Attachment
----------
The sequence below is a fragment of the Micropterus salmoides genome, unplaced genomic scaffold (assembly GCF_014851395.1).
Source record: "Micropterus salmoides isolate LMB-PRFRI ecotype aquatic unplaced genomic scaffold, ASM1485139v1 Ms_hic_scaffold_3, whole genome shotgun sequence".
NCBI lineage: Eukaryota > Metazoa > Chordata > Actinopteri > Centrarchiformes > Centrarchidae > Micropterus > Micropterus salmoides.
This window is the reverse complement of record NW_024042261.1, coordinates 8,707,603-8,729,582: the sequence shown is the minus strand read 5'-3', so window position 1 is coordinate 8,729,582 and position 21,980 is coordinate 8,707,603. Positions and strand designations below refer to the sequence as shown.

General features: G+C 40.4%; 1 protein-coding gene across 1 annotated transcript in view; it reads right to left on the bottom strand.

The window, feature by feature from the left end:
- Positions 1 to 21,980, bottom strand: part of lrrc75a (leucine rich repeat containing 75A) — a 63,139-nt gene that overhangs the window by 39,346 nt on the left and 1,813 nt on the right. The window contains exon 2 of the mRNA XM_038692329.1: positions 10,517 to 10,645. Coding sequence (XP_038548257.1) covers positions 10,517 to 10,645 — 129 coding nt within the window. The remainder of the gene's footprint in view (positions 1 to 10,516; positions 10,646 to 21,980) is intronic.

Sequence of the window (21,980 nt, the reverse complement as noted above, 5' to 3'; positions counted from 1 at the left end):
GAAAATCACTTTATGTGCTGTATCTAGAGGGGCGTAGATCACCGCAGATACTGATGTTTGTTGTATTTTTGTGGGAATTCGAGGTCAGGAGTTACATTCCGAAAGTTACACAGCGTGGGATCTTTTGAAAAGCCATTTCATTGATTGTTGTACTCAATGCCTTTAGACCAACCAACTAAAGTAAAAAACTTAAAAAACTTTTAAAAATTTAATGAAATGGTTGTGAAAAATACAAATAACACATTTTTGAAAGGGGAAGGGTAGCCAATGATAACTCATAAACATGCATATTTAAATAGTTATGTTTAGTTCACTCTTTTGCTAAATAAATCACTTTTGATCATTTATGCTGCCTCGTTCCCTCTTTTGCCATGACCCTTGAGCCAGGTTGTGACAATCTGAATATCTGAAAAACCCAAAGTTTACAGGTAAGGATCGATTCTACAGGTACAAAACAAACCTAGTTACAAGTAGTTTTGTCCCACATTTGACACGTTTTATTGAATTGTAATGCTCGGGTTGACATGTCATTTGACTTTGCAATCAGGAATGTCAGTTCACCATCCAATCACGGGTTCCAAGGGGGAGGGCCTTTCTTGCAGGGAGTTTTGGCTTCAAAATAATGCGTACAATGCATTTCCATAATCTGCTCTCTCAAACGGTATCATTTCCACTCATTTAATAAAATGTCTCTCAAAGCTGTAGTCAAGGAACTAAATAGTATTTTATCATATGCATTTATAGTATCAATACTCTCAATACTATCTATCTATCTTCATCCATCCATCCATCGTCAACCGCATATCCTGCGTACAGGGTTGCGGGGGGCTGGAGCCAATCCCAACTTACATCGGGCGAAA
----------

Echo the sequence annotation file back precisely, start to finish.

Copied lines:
The sequence below is a fragment of the Micropterus salmoides genome, unplaced genomic scaffold (assembly GCF_014851395.1).
Source record: "Micropterus salmoides isolate LMB-PRFRI ecotype aquatic unplaced genomic scaffold, ASM1485139v1 Ms_hic_scaffold_3, whole genome shotgun sequence".
NCBI lineage: Eukaryota > Metazoa > Chordata > Actinopteri > Centrarchiformes > Centrarchidae > Micropterus > Micropterus salmoides.
This window is the reverse complement of record NW_024042261.1, coordinates 8,707,603-8,729,582: the sequence shown is the minus strand read 5'-3', so window position 1 is coordinate 8,729,582 and position 21,980 is coordinate 8,707,603. Positions and strand designations below refer to the sequence as shown.

General features: G+C 40.4%; 1 protein-coding gene across 1 annotated transcript in view; it reads right to left on the bottom strand.

The window, feature by feature from the left end:
- Positions 1 to 21,980, bottom strand: part of lrrc75a (leucine rich repeat containing 75A) — a 63,139-nt gene that overhangs the window by 39,346 nt on the left and 1,813 nt on the right. The window contains exon 2 of the mRNA XM_038692329.1: positions 10,517 to 10,645. Coding sequence (XP_038548257.1) covers positions 10,517 to 10,645 — 129 coding nt within the window. The remainder of the gene's footprint in view (positions 1 to 10,516; positions 10,646 to 21,980) is intronic.

Sequence of the window (21,980 nt, the reverse complement as noted above, 5' to 3'; positions counted from 1 at the left end):
GAAAATCACTTTATGTGCTGTATCTAGAGGGGCGTAGATCACCGCAGATACTGATGTTTGTTGTATTTTTGTGGGAATTCGAGGTCAGGAGTTACATTCCGAAAGTTACACAGCGTGGGATCTTTTGAAAAGCCATTTCATTGATTGTTGTACTCAATGCCTTTAGACCAACCAACTAAAGTAAAAAACTTAAAAAACTTTTAAAAATTTAATGAAATGGTTGTGAAAAATACAAATAACACATTTTTGAAAGGGGAAGGGTAGCCAATGATAACTCATAAACATGCATATTTAAATAGTTATGTTTAGTTCACTCTTTTGCTAAATAAATCACTTTTGATCATTTATGCTGCCTCGTTCCCTCTTTTGCCATGACCCTTGAGCCAGGTTGTGACAATCTGAATATCTGAAAAACCCAAAGTTTACAGGTAAGGATCGATTCTACAGGTACAAAACAAACCTAGTTACAAGTAGTTTTGTCCCACATTTGACACGTTTTATTGAATTGTAATGCTCGGGTTGACATGTCATTTGACTTTGCAATCAGGAATGTCAGTTCACCATCCAATCACGGGTTCCAAGGGGGAGGGCCTTTCTTGCAGGGAGTTTTGGCTTCAAAATAATGCGTACAATGCATTTCCATAATCTGCTCTCTCAAACGGTATCATTTCCACTCATTTAATAAAATGTCTCTCAAAGCTGTAGTCAAGGAACTAAATAGTATTTTATCATATGCATTTATAGTATCAATACTCTCAATACTATCTATCTATCTTCATCCATCCATCCATCGTCAACCGCATATCCTGCGTACAGGGTTGCGGGGGGCTGGAGCCAATCCCAACTTACATCGGGCGAAA